“There’s a feeling that Mexico has changed demographically and has turned the corner economically, and we’re never going to go back to what we had at the turn of this century,” said Eric Olson, a Central America expert at the Woodrow Wilson Center in Washington, referring to the historic wave of Mexican migration that peaked in 2000, when Border Patrol agents made 1.7 million arrests.
“The real growth is projected to come from Central America,” Olson said.
The United States has been leaning on Mexico to tighten immigration enforcement within its borders, particularly the porous 600-mile boundary with Guatemala that presents little barrier to people, weapons or drugs. The administration of new Mexican President Enrique Peña Nieto says it is preparing to act.
“We know how easy it is to cross,” Interior Secretary Miguel Osorio Chong said at a recent meeting with the foreign news media, estimating that 200,000 Central Americans entered Mexico illegally last year.
With U.S. assistance, technology and security aid, Mexico plans to set up new immigration checkpoints along its southern border and build a database of the unauthorized immigrants it detains, taking fingerprints, retinal scans and other biometric data that can be shared with the United States.
But the checkpoints could push even more people onto the rails.
The Mexican Railroad Association, a trade group, said it is in talks with government officials about tightening security. Migrants and their advocates say the private guards who work for the railroad companies, including Kansas City Southern de Mexico, a U.S. subsidiary, have been just as venal as the police who shake the migrants down until they’re left with nothing.
“The train system is totally unsupervised,” said Rafael Gonzalez, one of the priests running the shelter here, which opened last year on the edge of town after gangsters forced the previous one to shut down.
Central American migrants can avoid the trains by hiring smuggling guides to drive them north. But few can afford it and turn to the rail system instead.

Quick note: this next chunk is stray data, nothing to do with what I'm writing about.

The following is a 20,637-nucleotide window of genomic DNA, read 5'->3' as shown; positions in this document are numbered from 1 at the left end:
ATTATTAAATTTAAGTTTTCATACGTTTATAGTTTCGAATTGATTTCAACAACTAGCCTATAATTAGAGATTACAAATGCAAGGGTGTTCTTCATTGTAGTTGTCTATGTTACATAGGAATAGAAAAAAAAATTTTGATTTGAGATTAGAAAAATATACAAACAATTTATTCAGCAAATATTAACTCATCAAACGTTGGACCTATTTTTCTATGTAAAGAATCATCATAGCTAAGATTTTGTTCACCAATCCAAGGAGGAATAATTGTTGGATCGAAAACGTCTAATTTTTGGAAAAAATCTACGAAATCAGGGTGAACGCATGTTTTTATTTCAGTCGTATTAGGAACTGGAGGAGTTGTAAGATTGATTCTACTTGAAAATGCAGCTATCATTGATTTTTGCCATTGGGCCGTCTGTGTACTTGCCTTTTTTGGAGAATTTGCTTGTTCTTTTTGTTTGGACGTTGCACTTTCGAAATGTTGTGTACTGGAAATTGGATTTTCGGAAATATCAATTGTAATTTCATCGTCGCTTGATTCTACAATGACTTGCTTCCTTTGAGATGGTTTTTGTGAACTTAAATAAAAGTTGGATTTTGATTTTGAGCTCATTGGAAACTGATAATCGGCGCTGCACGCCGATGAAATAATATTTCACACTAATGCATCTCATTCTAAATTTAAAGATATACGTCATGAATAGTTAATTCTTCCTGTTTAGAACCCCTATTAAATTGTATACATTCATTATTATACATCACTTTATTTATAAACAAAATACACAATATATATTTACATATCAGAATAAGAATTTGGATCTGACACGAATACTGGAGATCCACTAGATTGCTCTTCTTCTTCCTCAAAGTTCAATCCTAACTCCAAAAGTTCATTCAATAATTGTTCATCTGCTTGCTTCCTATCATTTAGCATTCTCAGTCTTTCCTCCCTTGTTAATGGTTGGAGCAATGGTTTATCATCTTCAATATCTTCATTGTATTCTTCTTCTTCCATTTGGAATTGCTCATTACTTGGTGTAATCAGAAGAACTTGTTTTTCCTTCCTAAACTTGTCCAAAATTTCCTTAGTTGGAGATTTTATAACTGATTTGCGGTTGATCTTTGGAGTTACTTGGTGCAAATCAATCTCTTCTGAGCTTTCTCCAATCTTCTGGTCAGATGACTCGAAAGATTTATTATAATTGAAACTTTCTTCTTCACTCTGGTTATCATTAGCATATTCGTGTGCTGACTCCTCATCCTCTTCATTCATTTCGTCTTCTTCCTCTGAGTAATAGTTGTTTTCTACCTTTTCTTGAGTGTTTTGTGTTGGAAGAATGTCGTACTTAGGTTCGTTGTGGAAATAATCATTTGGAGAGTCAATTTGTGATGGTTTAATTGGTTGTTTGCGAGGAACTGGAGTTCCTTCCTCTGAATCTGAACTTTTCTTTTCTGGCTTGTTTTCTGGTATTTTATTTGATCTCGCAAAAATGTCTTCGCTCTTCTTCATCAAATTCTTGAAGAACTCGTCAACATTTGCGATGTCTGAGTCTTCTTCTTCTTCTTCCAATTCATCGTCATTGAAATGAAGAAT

No one knows how many migrants are killed or mutilated in attacks or accidents along the way. Two Honduran women were shot and stabbed to death in the southern state of Chiapas in May when they didn’t pay the toll demanded by gang members.
Much of the violence occurs in the rail yards, where migrants might end up waiting days for a train.
The gangs that rob and abduct migrants are often made up of other Central Americans working under the protection of Mexico’s crime syndicates.
“We’ve asked over and over for the authorities to clean up the system and arrest the criminals — and they know who they are,” said Marta Sánchez, an activist with the Mesoamerican Migrant Movement. “But it would require some intelligence work and the firing of many corrupt officials.”
Gustavo Mohar, a former Mexican intelligence official who was also in charge of immigration policy under President Felipe Calderón, said stopping the migrants from climbing atop the freight trains would require a massive, sustained police operation that the country can’t afford.
“From a humanitarian point of view, what’s happening is terrible,” he said. “But controlling the train system over long distances is almost impossible when you have limited resources.”
For now, such controls do not exist. At the shelter set up here in a dusty lot, Guatemalan Andrea Mendoza, 20, waited for the train — “the long, long one” — that would take her and a friend to Monterrey. Once there, she said, she would call “her coyote,” the same guide who had smuggled her father and husband to Houston.
Mendoza said she knew how to run and reach for the train when it slowed, and not to fall asleep. It wasn’t her first time. She had made the trip once before, she said, when she was 15.
After this article was published, Kansas City Southern de Mexico responded in a letter to the editor.